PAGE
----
Today I’m going to tell you how to make your piano stay in tune. There is nothing like a freshly tuned piano! This adds richness, beauty and purity to the sound. Once your piano tuner leaves and you get a chance to play it, it’s so refreshing. But before you know it, it’s going out of tune again. In a perfect world, we’d have live in tuners who would tune our pianos daily. If I were a billionaire, I would definitely have one! Getting back to reality for a minute, are there things you can do to get your piano to stay in tune? Fortunately, there are quite a few things! I am going to touch bases on some of them for you.
First of all, as I’ve talked about many times before; the stability of the environment where the piano is located is crucial. If you have a place where the temperature or humidity fluctuate drastically, the piano is not going to be stable. Afterall, the soundboard is made out of wood and the wood will expand and contract with the changes in the environment. The strings arc over the bridges which are attached to the soundboard. So any changes in the soundboard will affect the tuning.
This brings us to another factor which is how often your piano is tuned. Sometimes people go years without tuning their pianos not realizing that it will take several tunings to get them back to where they need to be. Usually a tuner will do two tunings right in a row just to get the piano up to pitch first, then do a fine tuning. Sadly, even that second tuning won’t hold very long. People who tune their pianos as many as four times a year or even monthly, may be rewarded with much more stability in the tuning of their pianos. But not if they play a great deal since this can knock pianos out.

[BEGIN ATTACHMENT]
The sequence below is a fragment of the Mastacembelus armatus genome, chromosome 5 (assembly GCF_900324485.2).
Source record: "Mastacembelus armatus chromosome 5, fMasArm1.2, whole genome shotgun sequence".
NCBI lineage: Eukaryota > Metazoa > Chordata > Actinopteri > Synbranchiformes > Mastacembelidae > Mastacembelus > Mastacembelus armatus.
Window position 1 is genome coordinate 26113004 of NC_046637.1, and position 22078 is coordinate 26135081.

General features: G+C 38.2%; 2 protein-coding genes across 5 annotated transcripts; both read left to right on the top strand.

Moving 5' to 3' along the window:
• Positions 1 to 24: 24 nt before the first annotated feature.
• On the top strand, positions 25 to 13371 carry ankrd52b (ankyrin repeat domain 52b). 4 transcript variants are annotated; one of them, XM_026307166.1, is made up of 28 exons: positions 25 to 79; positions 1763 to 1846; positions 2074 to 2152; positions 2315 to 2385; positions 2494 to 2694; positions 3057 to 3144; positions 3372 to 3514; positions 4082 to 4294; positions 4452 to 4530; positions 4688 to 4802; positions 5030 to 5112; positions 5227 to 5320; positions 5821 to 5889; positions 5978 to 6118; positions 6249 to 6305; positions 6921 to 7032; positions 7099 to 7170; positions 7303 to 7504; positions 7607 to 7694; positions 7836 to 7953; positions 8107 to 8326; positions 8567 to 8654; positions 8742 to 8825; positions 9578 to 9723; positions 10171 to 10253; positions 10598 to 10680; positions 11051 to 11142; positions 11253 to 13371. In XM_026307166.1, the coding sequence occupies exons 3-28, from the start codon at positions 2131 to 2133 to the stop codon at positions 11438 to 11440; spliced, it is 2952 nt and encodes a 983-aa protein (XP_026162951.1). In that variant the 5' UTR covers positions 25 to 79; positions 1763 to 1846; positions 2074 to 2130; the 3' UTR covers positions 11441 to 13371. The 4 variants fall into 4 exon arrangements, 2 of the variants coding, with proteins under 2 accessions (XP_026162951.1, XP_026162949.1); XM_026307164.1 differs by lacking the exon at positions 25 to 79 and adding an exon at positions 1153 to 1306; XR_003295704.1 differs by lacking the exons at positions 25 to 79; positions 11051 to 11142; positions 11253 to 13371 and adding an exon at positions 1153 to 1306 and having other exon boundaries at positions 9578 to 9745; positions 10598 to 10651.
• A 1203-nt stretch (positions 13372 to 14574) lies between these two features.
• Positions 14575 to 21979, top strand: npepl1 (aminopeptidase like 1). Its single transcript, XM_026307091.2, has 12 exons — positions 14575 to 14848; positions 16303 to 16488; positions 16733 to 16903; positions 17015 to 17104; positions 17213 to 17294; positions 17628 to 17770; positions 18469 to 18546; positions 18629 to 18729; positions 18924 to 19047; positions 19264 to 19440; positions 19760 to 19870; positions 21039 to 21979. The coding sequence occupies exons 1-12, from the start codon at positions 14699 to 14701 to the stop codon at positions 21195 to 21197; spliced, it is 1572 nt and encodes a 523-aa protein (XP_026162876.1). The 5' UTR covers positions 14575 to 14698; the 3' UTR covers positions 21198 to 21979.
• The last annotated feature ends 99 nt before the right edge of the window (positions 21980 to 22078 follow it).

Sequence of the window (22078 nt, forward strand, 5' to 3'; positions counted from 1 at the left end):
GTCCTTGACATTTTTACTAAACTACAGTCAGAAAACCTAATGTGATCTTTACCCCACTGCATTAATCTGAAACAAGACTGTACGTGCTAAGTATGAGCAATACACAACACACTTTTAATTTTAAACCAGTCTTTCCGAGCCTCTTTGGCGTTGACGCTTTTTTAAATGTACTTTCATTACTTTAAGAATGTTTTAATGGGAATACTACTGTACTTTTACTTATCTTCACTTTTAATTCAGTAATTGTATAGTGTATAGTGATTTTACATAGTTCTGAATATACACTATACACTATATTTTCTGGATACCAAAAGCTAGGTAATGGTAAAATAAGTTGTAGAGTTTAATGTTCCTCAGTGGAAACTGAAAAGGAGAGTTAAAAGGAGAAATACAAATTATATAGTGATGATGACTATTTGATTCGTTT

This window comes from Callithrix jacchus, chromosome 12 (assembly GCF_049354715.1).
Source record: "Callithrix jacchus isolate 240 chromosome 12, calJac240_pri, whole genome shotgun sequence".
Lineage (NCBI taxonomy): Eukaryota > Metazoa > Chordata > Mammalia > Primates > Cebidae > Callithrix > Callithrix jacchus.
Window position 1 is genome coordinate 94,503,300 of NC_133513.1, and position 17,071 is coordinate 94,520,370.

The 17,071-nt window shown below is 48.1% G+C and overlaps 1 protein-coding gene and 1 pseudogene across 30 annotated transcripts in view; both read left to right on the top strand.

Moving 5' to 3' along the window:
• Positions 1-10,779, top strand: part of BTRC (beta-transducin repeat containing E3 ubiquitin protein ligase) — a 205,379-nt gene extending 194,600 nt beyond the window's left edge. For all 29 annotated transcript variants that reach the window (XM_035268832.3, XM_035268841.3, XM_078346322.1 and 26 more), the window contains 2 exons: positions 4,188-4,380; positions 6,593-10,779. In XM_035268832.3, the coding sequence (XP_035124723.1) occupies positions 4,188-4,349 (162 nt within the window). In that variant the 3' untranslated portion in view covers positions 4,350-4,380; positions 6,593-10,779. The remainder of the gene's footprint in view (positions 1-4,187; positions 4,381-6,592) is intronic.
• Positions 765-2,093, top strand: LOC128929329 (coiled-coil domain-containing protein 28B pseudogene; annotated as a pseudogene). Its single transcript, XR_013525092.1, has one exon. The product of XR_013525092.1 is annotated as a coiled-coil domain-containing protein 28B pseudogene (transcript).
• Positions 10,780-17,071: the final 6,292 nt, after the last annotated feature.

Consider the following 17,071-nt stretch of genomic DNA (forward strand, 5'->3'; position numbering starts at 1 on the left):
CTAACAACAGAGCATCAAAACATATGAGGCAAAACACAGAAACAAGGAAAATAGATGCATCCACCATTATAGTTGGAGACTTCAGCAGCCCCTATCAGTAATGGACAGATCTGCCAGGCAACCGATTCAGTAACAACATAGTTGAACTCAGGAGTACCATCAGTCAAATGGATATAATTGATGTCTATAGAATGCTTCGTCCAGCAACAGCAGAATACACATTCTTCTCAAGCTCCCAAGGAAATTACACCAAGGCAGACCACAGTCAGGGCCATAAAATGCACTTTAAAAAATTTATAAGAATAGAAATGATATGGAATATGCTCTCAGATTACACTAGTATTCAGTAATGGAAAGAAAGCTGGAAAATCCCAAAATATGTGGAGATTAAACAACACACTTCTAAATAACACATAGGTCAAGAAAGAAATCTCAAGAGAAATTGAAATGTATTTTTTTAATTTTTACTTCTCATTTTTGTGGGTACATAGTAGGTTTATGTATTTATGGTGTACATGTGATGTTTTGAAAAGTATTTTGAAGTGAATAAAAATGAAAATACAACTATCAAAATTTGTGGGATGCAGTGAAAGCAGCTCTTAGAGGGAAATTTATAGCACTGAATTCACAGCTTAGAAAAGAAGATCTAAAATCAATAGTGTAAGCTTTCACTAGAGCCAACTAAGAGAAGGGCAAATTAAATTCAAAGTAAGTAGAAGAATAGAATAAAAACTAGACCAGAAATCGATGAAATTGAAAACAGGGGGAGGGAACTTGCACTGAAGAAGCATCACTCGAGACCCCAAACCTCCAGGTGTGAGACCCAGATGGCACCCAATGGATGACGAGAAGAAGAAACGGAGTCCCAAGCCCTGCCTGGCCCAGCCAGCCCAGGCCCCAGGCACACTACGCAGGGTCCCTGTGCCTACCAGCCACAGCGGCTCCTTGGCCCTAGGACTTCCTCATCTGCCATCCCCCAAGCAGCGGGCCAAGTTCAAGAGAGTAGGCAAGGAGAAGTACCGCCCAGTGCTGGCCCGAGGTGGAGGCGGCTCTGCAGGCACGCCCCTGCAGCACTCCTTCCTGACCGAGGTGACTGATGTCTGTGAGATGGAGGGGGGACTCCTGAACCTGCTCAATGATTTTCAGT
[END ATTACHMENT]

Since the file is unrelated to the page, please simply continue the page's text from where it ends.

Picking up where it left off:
In the recital hall at Indiana University, there were two Steinway concert grands on stage; an old Steinway and a newer Steinway. People would choose one or the other. The interesting and wonderful thing was that they were always perfectly in tune. How can this be? I touched on this a moment ago. I was friends with one of the tuners and learned that those pianos were tuned every single day! Apparently, it was rare for even one unison to go out on those pianos because they had been tuned daily for so many years that they just didn’t go out of tune anymore.
I recently had a similar experience. I inherited my father’s 7 foot Baldwin SF-10 that he bought new in 1972 and as I mentioned, he had his pianos tuned piano monthly. He also touched up unisons that would go out of tune between tunings. I have never owned a piano which is so stable. If you really want to get your piano to hold tuning well, tune it as often as you can and keep the environment as stable as possible.
There is another aspect to this. There is something referred to as “concert tuning”. What is concert tuning? Well, they’re all kinds of techniques for getting a piano to hold better than just a regular tuning. You might wonder what that entails. There is even one technique I’ve been sworn to secrecy about, so I won’t reveal that one. But I’m going to tell you one that is really fascinating. At one of my father’s recording sessions, there was a tuner who had a really interesting technique you may have never have seen before. Some tuners play very lightly which is nice because it doesn’t blow you out of the room. Other tuners are more aggressive. This particular concert tuner had a block of wood with felt on it and he would bang every key on the concert grand while tuning. You would wonder if he was going to destroy the instrument! The whole idea was that after he was done tuning, my father could do anything on that piano and it would be very unlikely to go out of tune since it withstood the intense blows the tuner inflicted upon the piano. The technician sat there through the session and indeed, unisons would go out of tune in the course of the session with massive Rachmaninoff, Liszt and other pieces he was recording. But at least it had a fighting chance of staying in tune. At my father’s recitals, since he was such a powerful player with a huge dynamic range, the pianos would have to be touched up during intermission. So, at least at these recording sessions the pianos would hold their tuning longer.
The third thing here aside from providing a stable environment and tuning your piano often, is to find the best tuner you can. Ask for a concert tuning because different players require varying levels of tuning. Let your tuner know what you are after. You may pay a bit more to get top notch work, but the tuning should hold longer. So, there are several techniques for keeping your piano in tune longer! Thanks for joining me, Robert Estrin here at LivingPianos.com Your Online Piano Store 949-244-3729 info@LivingPianos.com